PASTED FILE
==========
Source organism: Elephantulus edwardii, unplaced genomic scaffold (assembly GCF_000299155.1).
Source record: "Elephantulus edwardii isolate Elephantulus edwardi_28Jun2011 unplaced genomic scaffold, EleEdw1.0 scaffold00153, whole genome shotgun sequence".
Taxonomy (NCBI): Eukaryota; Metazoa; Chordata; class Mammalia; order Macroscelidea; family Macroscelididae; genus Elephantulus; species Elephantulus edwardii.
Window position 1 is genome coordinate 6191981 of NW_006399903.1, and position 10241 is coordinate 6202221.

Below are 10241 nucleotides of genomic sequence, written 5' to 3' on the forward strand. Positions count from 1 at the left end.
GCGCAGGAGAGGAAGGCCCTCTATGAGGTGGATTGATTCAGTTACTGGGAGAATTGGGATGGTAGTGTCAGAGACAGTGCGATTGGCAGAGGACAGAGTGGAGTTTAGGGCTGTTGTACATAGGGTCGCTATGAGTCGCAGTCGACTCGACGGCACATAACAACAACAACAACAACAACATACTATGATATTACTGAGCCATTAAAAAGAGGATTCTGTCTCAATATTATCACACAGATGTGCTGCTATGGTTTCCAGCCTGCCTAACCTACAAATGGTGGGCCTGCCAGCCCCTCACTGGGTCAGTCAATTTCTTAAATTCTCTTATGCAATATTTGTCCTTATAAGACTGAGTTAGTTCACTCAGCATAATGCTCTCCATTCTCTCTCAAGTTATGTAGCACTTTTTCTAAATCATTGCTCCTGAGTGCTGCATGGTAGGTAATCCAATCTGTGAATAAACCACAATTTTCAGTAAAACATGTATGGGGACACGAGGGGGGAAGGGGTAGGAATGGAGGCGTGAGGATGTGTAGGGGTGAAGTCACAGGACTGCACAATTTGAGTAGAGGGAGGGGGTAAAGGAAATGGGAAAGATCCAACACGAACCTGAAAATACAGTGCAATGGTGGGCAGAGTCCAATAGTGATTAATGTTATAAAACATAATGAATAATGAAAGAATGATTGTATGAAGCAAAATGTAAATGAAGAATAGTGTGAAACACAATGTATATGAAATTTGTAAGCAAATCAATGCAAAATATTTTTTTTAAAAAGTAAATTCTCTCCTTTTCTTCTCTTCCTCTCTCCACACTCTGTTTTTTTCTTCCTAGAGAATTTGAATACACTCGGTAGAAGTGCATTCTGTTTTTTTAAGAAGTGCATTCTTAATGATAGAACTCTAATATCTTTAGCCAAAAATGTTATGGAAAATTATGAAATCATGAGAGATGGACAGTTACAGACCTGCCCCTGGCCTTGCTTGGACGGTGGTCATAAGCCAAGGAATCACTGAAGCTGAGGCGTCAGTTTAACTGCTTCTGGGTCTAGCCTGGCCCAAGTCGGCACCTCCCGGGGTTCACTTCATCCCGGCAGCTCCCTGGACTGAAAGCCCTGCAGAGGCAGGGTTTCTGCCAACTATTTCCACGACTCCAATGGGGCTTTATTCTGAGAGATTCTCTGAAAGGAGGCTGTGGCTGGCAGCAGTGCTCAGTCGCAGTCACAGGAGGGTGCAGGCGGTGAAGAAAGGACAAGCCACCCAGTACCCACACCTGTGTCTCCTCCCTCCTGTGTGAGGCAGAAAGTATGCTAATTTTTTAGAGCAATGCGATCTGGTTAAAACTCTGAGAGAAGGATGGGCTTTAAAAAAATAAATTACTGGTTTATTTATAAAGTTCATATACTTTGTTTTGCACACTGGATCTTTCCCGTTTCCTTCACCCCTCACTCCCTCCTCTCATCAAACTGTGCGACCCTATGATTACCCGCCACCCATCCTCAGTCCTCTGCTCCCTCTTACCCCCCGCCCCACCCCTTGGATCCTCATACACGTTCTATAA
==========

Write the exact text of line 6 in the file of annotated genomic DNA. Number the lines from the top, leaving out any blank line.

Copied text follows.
GCGCAGGAGAGGAAGGCCCTCTATGAGGTGGATTGATTCAGTTACTGGGAGAATTGGGATGGTAGTGTCAGAGACAGTGCGATTGGCAGAGGACAGAGTGGAGTTTAGGGCTGTTGTACATAGGGTCGCTATGAGTCGCAGTCGACTCGACGGCACATAACAACAACAACAACAACAACATACTATGATATTACTGAGCCATTAAAAAGAGGATTCTGTCTCAATATTATCACACAGATGTGCTGCTATGGTTTCCAGCCTGCCTAACCTACAAATGGTGGGCCTGCCAGCCCCTCACTGGGTCAGTCAATTTCTTAAATTCTCTTATGCAATATTTGTCCTTATAAGACTGAGTTAGTTCACTCAGCATAATGCTCTCCATTCTCTCTCAAGTTATGTAGCACTTTTTCTAAATCATTGCTCCTGAGTGCTGCATGGTAGGTAATCCAATCTGTGAATAAACCACAATTTTCAGTAAAACATGTATGGGGACACGAGGGGGGAAGGGGTAGGAATGGAGGCGTGAGGATGTGTAGGGGTGAAGTCACAGGACTGCACAATTTGAGTAGAGGGAGGGGGTAAAGGAAATGGGAAAGATCCAACACGAACCTGAAAATACAGTGCAATGGTGGGCAGAGTCCAATAGTGATTAATGTTATAAAACATAATGAATAATGAAAGAATGATTGTATGAAGCAAAATGTAAATGAAGAATAGTGTGAAACACAATGTATATGAAATTTGTAAGCAAATCAATGCAAAATATTTTTTTTAAAAAGTAAATTCTCTCCTTTTCTTCTCTTCCTCTCTCCACACTCTGTTTTTTTCTTCCTAGAGAATTTGAATACACTCGGTAGAAGTGCATTCTGTTTTTTTAAGAAGTGCATTCTTAATGATAGAACTCTAATATCTTTAGCCAAAAATGTTATGGAAAATTATGAAATCATGAGAGATGGACAGTTACAGACCTGCCCCTGGCCTTGCTTGGACGGTGGTCATAAGCCAAGGAATCACTGAAGCTGAGGCGTCAGTTTAACTGCTTCTGGGTCTAGCCTGGCCCAAGTCGGCACCTCCCGGGGTTCACTTCATCCCGGCAGCTCCCTGGACTGAAAGCCCTGCAGAGGCAGGGTTTCTGCCAACTATTTCCACGACTCCAATGGGGCTTTATTCTGAGAGATTCTCTGAAAGGAGGCTGTGGCTGGCAGCAGTGCTCAGTCGCAGTCACAGGAGGGTGCAGGCGGTGAAGAAAGGACAAGCCACCCAGTACCCACACCTGTGTCTCCTCCCTCCTGTGTGAGGCAGAAAGTATGCTAATTTTTTAGAGCAATGCGATCTGGTTAAAACTCTGAGAGAAGGATGGGCTTTAAAAAAATAAATTACTGGTTTATTTATAAAGTTCATATACTTTGTTTTGCACACTGGATCTTTCCCGTTTCCTTCACCCCTCACTCCCTCCTCTCATCAAACTGTGCGACCCTATGATTACCCGCCACCCATCCTCAGTCCTCTGCTCCCTCTTACCCCCCGCCCCACCCCTTGGATCCTCATACACGTTCTATAA